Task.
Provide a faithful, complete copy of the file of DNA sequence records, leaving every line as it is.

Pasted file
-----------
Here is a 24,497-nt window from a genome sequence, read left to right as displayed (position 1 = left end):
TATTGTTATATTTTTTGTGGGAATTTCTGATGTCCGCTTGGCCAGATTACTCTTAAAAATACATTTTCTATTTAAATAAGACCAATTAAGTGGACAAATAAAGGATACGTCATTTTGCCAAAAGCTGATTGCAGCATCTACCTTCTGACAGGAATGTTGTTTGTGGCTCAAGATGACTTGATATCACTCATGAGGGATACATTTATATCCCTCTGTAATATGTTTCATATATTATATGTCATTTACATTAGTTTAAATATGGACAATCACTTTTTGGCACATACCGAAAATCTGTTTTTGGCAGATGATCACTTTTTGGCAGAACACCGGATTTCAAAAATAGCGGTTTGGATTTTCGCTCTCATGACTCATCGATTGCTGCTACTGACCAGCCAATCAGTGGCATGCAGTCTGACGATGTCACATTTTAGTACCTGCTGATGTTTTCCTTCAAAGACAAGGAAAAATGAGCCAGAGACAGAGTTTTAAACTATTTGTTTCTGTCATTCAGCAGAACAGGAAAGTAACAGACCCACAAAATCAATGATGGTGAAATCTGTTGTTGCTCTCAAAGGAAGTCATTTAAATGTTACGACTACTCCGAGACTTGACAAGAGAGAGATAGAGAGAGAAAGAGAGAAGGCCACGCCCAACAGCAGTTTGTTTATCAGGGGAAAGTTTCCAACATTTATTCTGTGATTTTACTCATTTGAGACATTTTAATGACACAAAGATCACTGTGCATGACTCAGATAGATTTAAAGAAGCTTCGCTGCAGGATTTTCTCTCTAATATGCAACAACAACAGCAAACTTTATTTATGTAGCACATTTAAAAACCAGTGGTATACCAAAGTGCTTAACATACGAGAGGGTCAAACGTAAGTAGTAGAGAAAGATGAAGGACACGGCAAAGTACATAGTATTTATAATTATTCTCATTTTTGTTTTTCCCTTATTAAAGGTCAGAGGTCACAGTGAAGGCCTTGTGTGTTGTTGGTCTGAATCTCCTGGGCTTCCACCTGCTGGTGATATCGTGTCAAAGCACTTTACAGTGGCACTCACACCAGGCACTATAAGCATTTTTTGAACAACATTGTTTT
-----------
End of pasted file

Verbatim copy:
Here is a 24,497-nt window from a genome sequence, read left to right as displayed (position 1 = left end):
TATTGTTATATTTTTTGTGGGAATTTCTGATGTCCGCTTGGCCAGATTACTCTTAAAAATACATTTTCTATTTAAATAAGACCAATTAAGTGGACAAATAAAGGATACGTCATTTTGCCAAAAGCTGATTGCAGCATCTACCTTCTGACAGGAATGTTGTTTGTGGCTCAAGATGACTTGATATCACTCATGAGGGATACATTTATATCCCTCTGTAATATGTTTCATATATTATATGTCATTTACATTAGTTTAAATATGGACAATCACTTTTTGGCACATACCGAAAATCTGTTTTTGGCAGATGATCACTTTTTGGCAGAACACCGGATTTCAAAAATAGCGGTTTGGATTTTCGCTCTCATGACTCATCGATTGCTGCTACTGACCAGCCAATCAGTGGCATGCAGTCTGACGATGTCACATTTTAGTACCTGCTGATGTTTTCCTTCAAAGACAAGGAAAAATGAGCCAGAGACAGAGTTTTAAACTATTTGTTTCTGTCATTCAGCAGAACAGGAAAGTAACAGACCCACAAAATCAATGATGGTGAAATCTGTTGTTGCTCTCAAAGGAAGTCATTTAAATGTTACGACTACTCCGAGACTTGACAAGAGAGAGATAGAGAGAGAAAGAGAGAAGGCCACGCCCAACAGCAGTTTGTTTATCAGGGGAAAGTTTCCAACATTTATTCTGTGATTTTACTCATTTGAGACATTTTAATGACACAAAGATCACTGTGCATGACTCAGATAGATTTAAAGAAGCTTCGCTGCAGGATTTTCTCTCTAATATGCAACAACAACAGCAAACTTTATTTATGTAGCACATTTAAAAACCAGTGGTATACCAAAGTGCTTAACATACGAGAGGGTCAAACGTAAGTAGTAGAGAAAGATGAAGGACACGGCAAAGTACATAGTATTTATAATTATTCTCATTTTTGTTTTTCCCTTATTAAAGGTCAGAGGTCACAGTGAAGGCCTTGTGTGTTGTTGGTCTGAATCTCCTGGGCTTCCACCTGCTGGTGATATCGTGTCAAAGCACTTTACAGTGGCACTCACACCAGGCACTATAAGCATTTTTTGAACAACATTGTTTT